For Class and Country

The Patriotic Left and the First World War

David Swift

£75.00
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ISBN: 9781786940025

Publication: February 20, 2017

Series: Studies in Labour History 9

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The First World War has often suffered from comparison to the Second, in terms of both public interest and the significance ascribed to it by scholars in the shaping of modern Britain. This is especially so for the relationship between the Left and these two wars. For the Left, the Second World War can be seen as a time of triumph: a united stand against fascism followed by a landslide election win and a radical, reforming Labour government. The First World War is more complex. Given the gratuitous cost in lives, the failure of a ‘fit country for heroes to live in’ to materialise, the deep recessions and unemployment of the inter-war years, and the botched peace settlements which served only to precipitate another war, the Left has tended to view the conflict as an unmitigated disaster and unpardonable waste. This has led to a tendency on the Left to see the later conflict as the ‘good’ war, fought against an obvious evil, and the earlier conflict as an imperialist blunder; the result of backroom scheming, secret pacts and a thirst for colonies. This book hopes to move away from a concentration on machinations at the elite levels of the labour movement, on events inside Parliament and intellectual developments; there is a focus on less well-visited material.

David Swift completed his PhD in 2014 and currently teaches history at Queen Mary, University of London.

List of Tables and Graphs
List of Illustrations
Abbreviations
Acknowledgements

Introduction

1 ‘If this is to be a jingo, then I am a jingo’ – Labour Patriotism before 1914
2 ‘I’d sooner blackleg my union than blackleg my country’ – Labour Patriotism, 1914–18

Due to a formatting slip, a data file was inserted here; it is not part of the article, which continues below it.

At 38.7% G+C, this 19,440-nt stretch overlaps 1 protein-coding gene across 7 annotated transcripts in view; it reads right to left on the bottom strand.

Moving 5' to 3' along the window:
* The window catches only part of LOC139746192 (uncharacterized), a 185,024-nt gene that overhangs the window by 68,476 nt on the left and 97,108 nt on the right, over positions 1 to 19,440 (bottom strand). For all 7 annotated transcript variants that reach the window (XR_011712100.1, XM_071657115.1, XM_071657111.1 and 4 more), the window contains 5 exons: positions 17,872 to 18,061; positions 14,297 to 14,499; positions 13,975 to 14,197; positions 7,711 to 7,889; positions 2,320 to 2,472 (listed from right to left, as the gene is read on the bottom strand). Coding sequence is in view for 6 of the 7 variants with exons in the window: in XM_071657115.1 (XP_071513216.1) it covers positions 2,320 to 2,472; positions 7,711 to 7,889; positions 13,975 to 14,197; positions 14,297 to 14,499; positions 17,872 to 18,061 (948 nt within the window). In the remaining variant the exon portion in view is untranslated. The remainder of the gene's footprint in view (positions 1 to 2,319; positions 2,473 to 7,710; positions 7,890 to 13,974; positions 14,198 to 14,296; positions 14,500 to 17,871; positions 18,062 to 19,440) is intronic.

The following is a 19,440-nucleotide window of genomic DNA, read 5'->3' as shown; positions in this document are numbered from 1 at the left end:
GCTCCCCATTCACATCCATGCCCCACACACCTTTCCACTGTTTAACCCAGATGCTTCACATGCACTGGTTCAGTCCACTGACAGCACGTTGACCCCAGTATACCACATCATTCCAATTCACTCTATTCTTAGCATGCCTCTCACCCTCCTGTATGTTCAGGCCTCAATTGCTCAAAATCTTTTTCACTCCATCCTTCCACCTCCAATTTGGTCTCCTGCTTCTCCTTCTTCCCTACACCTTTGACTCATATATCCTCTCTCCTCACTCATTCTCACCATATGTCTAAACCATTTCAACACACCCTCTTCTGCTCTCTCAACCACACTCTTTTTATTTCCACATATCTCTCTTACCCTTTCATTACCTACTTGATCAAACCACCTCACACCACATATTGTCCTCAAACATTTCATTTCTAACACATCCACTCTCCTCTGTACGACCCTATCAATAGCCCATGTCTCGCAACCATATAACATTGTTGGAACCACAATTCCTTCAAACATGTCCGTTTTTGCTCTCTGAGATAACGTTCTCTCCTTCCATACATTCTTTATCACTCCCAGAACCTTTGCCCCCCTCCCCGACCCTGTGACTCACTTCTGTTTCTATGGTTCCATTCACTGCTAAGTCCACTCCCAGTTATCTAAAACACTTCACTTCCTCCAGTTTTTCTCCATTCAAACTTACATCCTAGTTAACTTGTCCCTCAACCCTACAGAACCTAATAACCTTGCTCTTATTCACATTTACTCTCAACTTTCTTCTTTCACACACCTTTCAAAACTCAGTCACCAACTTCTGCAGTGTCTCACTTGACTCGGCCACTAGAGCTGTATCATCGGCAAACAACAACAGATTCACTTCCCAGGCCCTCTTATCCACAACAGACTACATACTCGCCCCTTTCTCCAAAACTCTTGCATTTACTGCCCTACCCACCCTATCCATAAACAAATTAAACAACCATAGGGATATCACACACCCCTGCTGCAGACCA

August 1914
 The Workers’ National Committee and Labour Support for the War
 Who Were the Labour Patriots?
 Workers and Trade Unions
 Anti-Germanism
 Labour Heroes
3 ‘Middle-class peace men?’– Labour and the Anti-War Agitation
 Conscription, 1916–18
 Wartime Strikes, 1915–18
 The Anti-War Movement, 1915–18
 The Leeds and Stockholm Conferences
4 ‘Our Platform is Broad Enough and our Movement Big Enough’ – The War and Recruits to Labour
 The Conversion of Liberal and Conservative Elites
 Labour, Soldiers, and Ex-Servicemen
 The War and the Appeal to the New Electorate
5 ‘The experiments are not found wanting’ – Labour and the Wartime State
 The Wartime Growth of the British State
 Labour and the Workers during the War
 The Impact of the War on the Relationship between the British Left and the State
6 ‘The greatest democratic force British politics have known’ – Labour Cohesion and the War
 The Trade Unions and the Labour Party
 Labour and Women’s Organisations
 The Co-operative Movement and Labour
 Socialist Societies and the Labour Party
 The Rise and Decline of the Ultra-Patriots

Conclusion

Bibliography

Index

“The first substantial text to concentrate on the importance of the patriotic dimension to the political beliefs of labour leaders, members of parliament, and a variety of ethical socialists and Marxists, thereby filling an important gap in the historiography of the British labour movement by exploring the relationship between socialists and patriotism during the Great War.”
Professor Keith Gildart, University of Wolverhampton  

Format: Hardback

Size: 239 × 163 mm

256 Pages

6 B&W photo/halftones

ISBN: 9781786940025

Publication: February 20, 2017

Series: Studies in Labour History 9

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